Are You Asking these Questions about Your Farm?

Get the right metrics about your operation to help answer the ‘big’ questions.

If you’re the head of your farming operation, you’re making a lot of decisions every day. They range from very small to those with a larger impact.

The decisions with the biggest impact are the ones setting the overall direction for the operation. These often require a great deal of thought and reflection beforehand – about what you want for your operation, for your farming career and for other family members involved in the operation.

It can be tough to make these decisions, though, if you don’t have the right data and information about your operation. It all starts with measuring the right things – setting up metrics for your operation – and then tracking them over time so you can better understand what’s going on and can start to make changes based on what you’re finding out.

I think getting the right metrics in place for your farm can help you answer a ‘big’ question: How do I know? How do I know that is so?

Asking yourself this question leads you to make decisions that are backed by good data and information. Developing your answer gives you the opportunity to build a business case for what you’re considering, as you take a look at your assumptions.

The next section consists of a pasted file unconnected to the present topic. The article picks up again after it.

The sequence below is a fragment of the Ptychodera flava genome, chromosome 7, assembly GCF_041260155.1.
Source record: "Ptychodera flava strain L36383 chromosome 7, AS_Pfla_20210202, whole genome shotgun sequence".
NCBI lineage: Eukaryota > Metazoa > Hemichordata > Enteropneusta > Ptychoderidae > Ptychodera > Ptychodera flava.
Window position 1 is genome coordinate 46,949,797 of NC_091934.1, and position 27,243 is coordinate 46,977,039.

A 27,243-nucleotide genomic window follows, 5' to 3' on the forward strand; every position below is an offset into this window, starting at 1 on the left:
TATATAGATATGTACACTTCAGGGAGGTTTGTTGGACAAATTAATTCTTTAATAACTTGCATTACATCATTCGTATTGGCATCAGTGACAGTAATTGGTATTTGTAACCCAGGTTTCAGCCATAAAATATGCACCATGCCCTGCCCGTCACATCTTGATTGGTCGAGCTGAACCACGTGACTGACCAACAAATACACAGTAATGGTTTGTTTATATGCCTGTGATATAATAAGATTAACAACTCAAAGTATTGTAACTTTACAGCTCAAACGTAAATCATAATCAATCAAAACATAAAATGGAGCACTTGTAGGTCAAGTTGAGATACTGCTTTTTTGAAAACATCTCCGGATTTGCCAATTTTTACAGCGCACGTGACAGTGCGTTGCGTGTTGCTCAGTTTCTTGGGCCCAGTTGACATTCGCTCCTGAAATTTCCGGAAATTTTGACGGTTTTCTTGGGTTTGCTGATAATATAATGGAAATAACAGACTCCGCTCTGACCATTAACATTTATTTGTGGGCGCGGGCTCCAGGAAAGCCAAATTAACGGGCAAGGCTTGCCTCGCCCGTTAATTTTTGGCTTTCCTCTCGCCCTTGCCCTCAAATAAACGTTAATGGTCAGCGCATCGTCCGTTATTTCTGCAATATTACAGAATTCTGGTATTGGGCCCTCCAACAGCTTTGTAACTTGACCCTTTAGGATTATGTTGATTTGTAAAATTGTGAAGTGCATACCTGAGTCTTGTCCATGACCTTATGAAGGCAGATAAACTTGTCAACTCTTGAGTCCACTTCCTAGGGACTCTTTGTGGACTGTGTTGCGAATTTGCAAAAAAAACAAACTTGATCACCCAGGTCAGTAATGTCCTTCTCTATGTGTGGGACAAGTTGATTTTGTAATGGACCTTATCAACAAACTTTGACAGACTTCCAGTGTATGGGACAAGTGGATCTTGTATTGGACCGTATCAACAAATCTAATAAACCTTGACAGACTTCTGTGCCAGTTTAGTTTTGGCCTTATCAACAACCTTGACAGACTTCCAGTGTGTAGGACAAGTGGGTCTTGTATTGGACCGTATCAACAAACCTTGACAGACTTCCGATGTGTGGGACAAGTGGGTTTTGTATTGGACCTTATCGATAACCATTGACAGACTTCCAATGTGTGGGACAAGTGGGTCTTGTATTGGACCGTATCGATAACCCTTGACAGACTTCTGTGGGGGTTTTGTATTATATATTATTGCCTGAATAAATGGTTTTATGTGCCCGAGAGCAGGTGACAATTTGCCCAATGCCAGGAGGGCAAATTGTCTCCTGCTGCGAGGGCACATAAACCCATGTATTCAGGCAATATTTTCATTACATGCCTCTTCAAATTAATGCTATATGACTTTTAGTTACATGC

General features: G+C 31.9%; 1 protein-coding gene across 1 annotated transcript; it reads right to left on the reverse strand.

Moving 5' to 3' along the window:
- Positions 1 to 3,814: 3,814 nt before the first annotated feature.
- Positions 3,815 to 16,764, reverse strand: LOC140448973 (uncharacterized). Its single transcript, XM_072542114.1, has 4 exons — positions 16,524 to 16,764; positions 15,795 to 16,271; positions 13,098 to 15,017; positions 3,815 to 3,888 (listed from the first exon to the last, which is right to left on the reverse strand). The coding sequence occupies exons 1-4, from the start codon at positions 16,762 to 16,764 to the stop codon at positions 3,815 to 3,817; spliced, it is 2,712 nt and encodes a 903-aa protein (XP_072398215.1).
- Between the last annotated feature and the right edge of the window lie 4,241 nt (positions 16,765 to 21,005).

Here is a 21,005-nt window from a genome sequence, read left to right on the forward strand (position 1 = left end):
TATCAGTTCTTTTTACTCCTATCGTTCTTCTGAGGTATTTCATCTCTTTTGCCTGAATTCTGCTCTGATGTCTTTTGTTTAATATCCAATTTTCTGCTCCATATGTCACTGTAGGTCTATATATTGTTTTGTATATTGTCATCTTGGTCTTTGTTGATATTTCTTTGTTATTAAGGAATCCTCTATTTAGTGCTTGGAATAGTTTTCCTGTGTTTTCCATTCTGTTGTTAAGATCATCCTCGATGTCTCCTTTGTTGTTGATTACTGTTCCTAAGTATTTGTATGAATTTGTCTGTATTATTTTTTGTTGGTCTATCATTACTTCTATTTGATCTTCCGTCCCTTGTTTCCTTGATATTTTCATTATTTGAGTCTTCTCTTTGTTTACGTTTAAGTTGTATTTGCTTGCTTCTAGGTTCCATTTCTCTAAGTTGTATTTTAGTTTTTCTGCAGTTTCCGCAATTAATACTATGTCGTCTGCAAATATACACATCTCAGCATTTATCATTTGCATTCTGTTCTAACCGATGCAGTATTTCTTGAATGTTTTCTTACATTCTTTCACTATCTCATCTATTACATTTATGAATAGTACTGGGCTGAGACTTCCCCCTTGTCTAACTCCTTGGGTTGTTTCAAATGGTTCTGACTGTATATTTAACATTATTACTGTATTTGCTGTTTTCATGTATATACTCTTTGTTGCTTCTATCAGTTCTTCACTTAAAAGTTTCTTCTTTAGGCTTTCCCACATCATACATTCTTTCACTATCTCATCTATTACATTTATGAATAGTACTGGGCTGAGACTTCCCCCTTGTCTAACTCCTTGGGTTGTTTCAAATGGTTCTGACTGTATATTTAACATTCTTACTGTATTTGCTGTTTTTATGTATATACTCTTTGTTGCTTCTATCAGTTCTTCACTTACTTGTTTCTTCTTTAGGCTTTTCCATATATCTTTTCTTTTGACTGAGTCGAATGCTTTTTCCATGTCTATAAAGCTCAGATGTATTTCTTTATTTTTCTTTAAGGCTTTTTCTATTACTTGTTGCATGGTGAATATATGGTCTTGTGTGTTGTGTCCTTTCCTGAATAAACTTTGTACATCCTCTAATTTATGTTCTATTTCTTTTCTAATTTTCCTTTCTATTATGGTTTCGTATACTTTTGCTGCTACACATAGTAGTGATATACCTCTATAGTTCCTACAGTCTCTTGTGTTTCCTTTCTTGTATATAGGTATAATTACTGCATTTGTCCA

Here are a couple major areas where tracking the right metrics and examining your assumptions can help you make decisions.

1. How many acres should I farm/how large should my herd be? This question looms large in the mind of any growth-oriented farm leader – and the answer will be different for each operation. Your answer allows you to set farm goals and milestones for the future. On the other hand, if you want to retire in a certain number of years, you may need to create an estate plan to address the size of your operation. It all depends on where the farm is headed.

2. How much equipment do I need and what size should it be? Answers here will be connected to your answer to the previous question. Get insight from financial metrics around how much you’re spending on equipment per acre that you’re farming. You can start to get an idea of what you really require, and where you might be able to make changes, if needed.

3. Where should I be spending the majority of my time?  In general, the more acres you farm, the less time you should be spending in the tractor, and devoting more time to the management of your operation. Also, the closer you are to retiring or transitioning the farm, the more you will want to work on building the skills of the next generation.

Another way to think about this is: where do I bring the most value to the operation? That is likely where you need to be spending the majority of your time. You can hire others to handle aspects where you feel you don’t bring as much to the table. Then you are freed up to focus on areas where you bring high value.

Ask these questions and get the metrics and information you need to drive your decision-making. If you could use some help developing metrics for your farm, consider working with a financial consultant to get the data you need.

The views expressed by Darren Frye are not necessarily those of the Penton Farm Progress Group.

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